It is hardly a revelation, but the Laurel Walker of the Journal Sentinel has done a study demonstrating that a bit more than half of the circuit judges in the five county area assume the bench by appointment, rather than election. This is an important aspect of judicial selection in our state and the paper does a service by informing the public (and, I suspect, much of the bar) of the fact that many of our judges are selected, in the first instance, by the Governor and not the electorate.
My colleague, Peter Rofes, is certainly correct to note that, in some sense, this demonstrates that a "harsh dichotomy between so-called elector systems and appointment doesn't really exist."
But, while I agree that the dichotomy may not be harsh, it remains significant. While the Journal Sentinel is correct to note that challenges to sitting judges are rare, they are more frequent (although still probably not very frequent) when the incumbent is a sitting judge who has not yet faced the electorate. I supervised a study of that a number of years ago in defending a challenge to Wisconsin's system of electing judges under the Voting Rights Act. My sense is that things haven't changed much.
This is where the dichotomy reasserts itself and does so in at least three ways. First, governors know that their appointees are subject to electoral challenge and the electability of prospective judges is a consideration in choosing appointees. Second, although incumbency in and of itself confers certain advantages, it is not as strong for new appointees. Every new judge knows that securing an uncontested election is not a matter of happenstance and, in many (if not most) cases, must be made to happen. The first order of business is to line up support and fundraising to dissuade potential challengers. Every judge knows that the absence of a challenger often requires hard work. Third, while challenges are not frequent, they are not unknown and they do happen. Appointed judges get beat. Everyone knows this and that has - for better or worse - an "accountability" impact on newly appointed incumbents.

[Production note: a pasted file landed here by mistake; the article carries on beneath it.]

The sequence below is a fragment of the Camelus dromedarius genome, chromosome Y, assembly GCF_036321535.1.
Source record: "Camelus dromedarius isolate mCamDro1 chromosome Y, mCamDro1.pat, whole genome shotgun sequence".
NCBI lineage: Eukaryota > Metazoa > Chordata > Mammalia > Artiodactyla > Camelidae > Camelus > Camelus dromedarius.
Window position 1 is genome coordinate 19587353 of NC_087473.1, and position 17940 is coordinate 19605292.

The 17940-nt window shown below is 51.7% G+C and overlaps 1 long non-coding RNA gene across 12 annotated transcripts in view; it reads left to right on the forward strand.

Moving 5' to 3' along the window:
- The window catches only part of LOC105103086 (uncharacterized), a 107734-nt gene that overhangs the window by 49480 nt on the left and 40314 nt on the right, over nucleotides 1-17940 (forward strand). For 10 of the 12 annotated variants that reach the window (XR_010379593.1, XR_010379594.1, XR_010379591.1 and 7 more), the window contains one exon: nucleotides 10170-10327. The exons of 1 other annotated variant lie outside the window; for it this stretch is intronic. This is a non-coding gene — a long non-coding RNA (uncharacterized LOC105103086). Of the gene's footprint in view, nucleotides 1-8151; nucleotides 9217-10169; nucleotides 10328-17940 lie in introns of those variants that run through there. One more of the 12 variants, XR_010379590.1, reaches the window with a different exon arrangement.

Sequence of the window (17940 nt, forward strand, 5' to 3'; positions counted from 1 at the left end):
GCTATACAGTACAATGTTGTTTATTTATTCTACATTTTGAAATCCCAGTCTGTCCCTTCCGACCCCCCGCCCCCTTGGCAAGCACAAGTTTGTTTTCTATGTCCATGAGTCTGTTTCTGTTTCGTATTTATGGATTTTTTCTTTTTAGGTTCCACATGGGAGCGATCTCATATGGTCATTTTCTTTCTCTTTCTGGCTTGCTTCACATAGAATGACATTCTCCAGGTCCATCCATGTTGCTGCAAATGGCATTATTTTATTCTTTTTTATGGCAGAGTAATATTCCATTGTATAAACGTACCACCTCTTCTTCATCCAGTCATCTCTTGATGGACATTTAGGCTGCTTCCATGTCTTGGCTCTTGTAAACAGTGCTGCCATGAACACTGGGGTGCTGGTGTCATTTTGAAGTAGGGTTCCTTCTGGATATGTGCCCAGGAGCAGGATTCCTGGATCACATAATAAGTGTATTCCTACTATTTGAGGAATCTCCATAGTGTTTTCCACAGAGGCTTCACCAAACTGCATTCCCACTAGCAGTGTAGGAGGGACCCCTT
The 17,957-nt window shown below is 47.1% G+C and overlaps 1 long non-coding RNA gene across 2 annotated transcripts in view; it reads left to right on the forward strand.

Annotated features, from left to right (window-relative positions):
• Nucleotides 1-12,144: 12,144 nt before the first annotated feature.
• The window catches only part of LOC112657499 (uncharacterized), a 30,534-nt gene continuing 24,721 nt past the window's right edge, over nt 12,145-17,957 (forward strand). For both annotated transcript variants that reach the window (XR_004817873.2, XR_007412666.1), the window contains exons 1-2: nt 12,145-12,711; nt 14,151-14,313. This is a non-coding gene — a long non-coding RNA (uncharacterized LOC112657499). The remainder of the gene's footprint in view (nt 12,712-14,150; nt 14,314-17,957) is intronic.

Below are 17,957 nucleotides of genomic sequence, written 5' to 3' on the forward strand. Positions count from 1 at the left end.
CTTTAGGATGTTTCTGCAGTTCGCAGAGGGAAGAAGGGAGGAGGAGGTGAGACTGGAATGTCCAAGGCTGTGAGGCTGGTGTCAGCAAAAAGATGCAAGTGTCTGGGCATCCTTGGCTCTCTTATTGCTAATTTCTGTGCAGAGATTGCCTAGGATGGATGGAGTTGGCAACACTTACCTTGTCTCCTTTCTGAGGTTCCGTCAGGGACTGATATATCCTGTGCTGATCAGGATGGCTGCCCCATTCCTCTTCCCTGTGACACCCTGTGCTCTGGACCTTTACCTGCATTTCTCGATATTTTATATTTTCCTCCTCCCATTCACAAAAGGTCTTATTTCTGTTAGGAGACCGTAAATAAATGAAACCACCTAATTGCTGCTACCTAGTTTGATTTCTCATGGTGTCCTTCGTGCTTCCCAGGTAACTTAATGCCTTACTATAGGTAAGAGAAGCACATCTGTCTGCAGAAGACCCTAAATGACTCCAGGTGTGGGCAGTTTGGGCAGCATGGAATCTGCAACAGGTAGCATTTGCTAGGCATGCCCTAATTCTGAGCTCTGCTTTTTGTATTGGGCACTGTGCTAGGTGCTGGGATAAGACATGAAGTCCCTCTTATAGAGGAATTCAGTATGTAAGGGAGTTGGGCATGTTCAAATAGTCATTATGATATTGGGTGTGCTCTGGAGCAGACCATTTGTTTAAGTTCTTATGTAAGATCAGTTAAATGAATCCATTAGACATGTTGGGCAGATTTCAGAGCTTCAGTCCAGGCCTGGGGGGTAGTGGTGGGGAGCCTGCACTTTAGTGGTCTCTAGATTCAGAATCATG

So, if the study were to be used to argue that we don't "really" elect judges anyway and so we should accept Sandra Day O'Connor's invitation to drop our electoral system, I think that the situation of the ground is far more nuanced. In any event, there is, rightly or wrongly, a strong public commitment to electing judges. I do not see our system changing any time soon.
Although it is beyond the scope of the Journal Sentinel's study, I think it would be interesting to consider why so many circuit court vacancies occur. We don't see half of other public offices becoming open during the incumbent's term of office.
Cross posted at Marquette University Law School Faculty Blog
Part of the answer, I think, would be that new branches have been created during this period so the number of vacancies is less than half. Still, the vacancy rate would remain well above what we see for other elected offices.
Is their just more career dissatisfaction among circuit court judges leading to more resignations? Is it the length of a judge's term? Does the fact of gubernatorial appointment create incentives for sitting judges to time their retirement in order to create an opportunity for lawyers of the same party?